I say that because, while 'one off' was a term from horse husbandry meaning, NOT an unruly colt, but a colt of a certain age, 'one off instance', the term used in the diary, was most certainly not a term from horse husbandry.

So when RJ continues by saying, 'There is no indication in the text itself that the diarist would know obscure terms from horse husbandry' he is falling into the Clanger's evil trap by apparently accepting that 'one off instance' is a term from horse husbandry.  It is not.

The Clanger has simply invented an expression of 'one off instance' relating in some ever-changing way (he's never quite sure how) to a young horse when no such horsey expression has ever been recorded in history. 

So it matters not whether James Maybrick (or any other nineteenth century writer) had any specialist horse knowledge and knew that a one-off was a horse of a certain age. It wouldn't have taken them to the expression 'one off instance' because no horsey expression of this nature existed and his sentence would have had no meaning whatsoever!

A 'one off instance' is a unique and unrepeatable event. That is how it is used in the diary.  This was never questioned for one second until I proved that 'one off instance' (i.e. a unique and unrepeatable event) is a twentieth century expression.  Suddenly the diary loons decided that this expression might have a totally different meaning unrecorded and unnoticed in the entire history of the English language!!!

This is where the argument gets batshit crazy, the Clanger being the craziest of all because he actually gets angry when the batshit nature of his argument is pointed out to him! 


The renowned bully, the Clanger, complains in #6986 of the Incontrovertible thread that he's been reported by The Baron for calling him 'Barren' as he did in #175 of the 'google ngrams' thread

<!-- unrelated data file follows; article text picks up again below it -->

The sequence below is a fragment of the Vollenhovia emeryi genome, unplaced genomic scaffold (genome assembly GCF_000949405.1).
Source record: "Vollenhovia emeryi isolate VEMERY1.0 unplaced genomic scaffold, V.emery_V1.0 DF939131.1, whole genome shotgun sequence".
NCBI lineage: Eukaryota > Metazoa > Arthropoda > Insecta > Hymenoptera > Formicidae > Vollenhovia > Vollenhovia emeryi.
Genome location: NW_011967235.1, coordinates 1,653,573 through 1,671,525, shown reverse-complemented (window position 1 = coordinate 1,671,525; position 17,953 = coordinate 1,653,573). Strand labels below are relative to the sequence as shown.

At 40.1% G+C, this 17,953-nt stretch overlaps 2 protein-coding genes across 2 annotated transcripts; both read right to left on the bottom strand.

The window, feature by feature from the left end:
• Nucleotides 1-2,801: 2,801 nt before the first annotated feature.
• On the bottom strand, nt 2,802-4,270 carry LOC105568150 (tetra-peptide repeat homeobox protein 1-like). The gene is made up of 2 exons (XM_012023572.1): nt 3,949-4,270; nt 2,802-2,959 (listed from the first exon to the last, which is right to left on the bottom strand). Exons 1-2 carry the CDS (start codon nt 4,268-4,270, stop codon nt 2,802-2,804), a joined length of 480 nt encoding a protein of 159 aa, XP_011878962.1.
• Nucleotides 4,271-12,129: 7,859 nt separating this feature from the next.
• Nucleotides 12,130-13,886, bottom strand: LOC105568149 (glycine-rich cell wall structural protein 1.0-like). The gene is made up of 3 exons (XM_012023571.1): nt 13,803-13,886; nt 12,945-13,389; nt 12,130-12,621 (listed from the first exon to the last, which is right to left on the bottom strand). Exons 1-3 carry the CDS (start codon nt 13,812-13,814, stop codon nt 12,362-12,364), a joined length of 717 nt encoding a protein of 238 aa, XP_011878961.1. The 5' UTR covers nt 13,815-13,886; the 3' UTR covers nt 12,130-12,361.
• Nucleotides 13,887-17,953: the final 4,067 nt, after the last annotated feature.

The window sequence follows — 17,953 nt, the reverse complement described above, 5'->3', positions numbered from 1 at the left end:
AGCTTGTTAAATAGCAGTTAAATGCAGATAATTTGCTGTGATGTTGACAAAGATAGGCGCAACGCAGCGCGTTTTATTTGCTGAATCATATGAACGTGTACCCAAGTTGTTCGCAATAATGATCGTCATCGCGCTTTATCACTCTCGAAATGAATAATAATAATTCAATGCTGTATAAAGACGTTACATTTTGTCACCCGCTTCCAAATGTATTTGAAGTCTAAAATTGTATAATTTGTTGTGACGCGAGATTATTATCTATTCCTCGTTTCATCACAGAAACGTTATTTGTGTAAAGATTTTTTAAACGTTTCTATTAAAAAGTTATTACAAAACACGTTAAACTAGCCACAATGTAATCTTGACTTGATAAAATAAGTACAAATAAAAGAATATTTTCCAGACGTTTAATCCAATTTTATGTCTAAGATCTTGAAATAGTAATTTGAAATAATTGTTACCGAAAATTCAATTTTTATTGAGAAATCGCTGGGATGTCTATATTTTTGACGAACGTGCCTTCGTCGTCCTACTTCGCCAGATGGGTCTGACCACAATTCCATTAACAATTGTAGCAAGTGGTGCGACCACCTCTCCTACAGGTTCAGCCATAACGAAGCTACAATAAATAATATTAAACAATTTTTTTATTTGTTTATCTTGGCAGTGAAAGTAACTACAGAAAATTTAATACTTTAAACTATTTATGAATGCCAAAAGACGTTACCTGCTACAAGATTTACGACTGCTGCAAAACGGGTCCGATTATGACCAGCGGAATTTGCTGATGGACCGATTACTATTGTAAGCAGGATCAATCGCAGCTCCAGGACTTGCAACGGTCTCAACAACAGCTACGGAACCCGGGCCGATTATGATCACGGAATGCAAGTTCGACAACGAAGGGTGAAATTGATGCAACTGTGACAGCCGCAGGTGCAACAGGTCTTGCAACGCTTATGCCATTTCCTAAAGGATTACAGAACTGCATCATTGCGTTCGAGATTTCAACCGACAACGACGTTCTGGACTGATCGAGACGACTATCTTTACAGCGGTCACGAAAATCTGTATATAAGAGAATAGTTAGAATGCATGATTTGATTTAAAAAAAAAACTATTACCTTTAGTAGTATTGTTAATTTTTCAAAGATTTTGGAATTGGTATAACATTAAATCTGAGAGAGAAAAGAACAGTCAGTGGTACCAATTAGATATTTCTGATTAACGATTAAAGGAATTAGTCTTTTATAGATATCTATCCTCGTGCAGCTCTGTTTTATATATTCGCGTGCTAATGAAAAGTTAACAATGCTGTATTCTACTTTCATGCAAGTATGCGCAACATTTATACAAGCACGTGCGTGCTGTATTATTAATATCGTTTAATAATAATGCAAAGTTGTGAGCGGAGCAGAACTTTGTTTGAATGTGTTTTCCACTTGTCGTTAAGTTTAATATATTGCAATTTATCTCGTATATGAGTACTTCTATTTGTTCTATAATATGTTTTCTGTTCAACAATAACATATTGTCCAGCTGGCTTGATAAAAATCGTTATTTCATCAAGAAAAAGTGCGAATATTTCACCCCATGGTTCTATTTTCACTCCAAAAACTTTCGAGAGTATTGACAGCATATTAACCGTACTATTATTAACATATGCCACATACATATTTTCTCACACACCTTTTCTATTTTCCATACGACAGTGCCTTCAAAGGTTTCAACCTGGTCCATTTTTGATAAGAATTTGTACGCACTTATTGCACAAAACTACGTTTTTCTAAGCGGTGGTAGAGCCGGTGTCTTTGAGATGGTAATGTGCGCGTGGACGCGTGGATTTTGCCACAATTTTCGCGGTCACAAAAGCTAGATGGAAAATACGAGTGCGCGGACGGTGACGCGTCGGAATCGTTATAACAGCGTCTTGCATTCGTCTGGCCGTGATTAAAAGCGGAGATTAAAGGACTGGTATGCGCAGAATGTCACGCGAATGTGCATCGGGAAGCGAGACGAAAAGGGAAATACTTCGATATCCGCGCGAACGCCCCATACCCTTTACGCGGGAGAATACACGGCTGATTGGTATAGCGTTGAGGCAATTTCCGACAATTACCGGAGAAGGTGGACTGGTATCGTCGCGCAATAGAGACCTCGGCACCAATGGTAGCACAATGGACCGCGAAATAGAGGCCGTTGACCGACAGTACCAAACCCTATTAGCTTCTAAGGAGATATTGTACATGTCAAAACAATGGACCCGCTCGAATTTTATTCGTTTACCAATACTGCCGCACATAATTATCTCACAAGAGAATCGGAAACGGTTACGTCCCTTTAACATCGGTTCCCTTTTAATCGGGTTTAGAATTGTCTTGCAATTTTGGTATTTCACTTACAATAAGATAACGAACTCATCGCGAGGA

His pathetic response is that The Baron is 'he of the irritating emojis meant to belittle'.

Well the emojis are actually a function of the website.  In using them, the Baron is doing no more than behaving as he is being invited to by Casebook.

But of course the Clanger doesn't like anyone belittling him, real or imagined, so feeling slighted, he had to lash out, as usual.

He cannot remain civil, within the rules.  In the same post as he called The Baron 'Barren' he also suggested that using emojis is the 'online equivalent of a dunce's cap' so he was also effectively calling The Baron a dunce.  

----------------------------------------------> REPORT BUTTON 


RJ Palmer asked in #180 of the 'google ngrams' thread if anyone has a copy of HO 144/1638/A50678D/6.

The reason for this is that in their book, 'The Last Victim', Anne Graham and Carol Emmas wrote (p.49):

'Towards the end of 1888, the Maybricks' relationship deteriorated rapidly after Florence miscarried what could have been Edwin's child,  and the couple had been living together for the most part in frosty politeness'.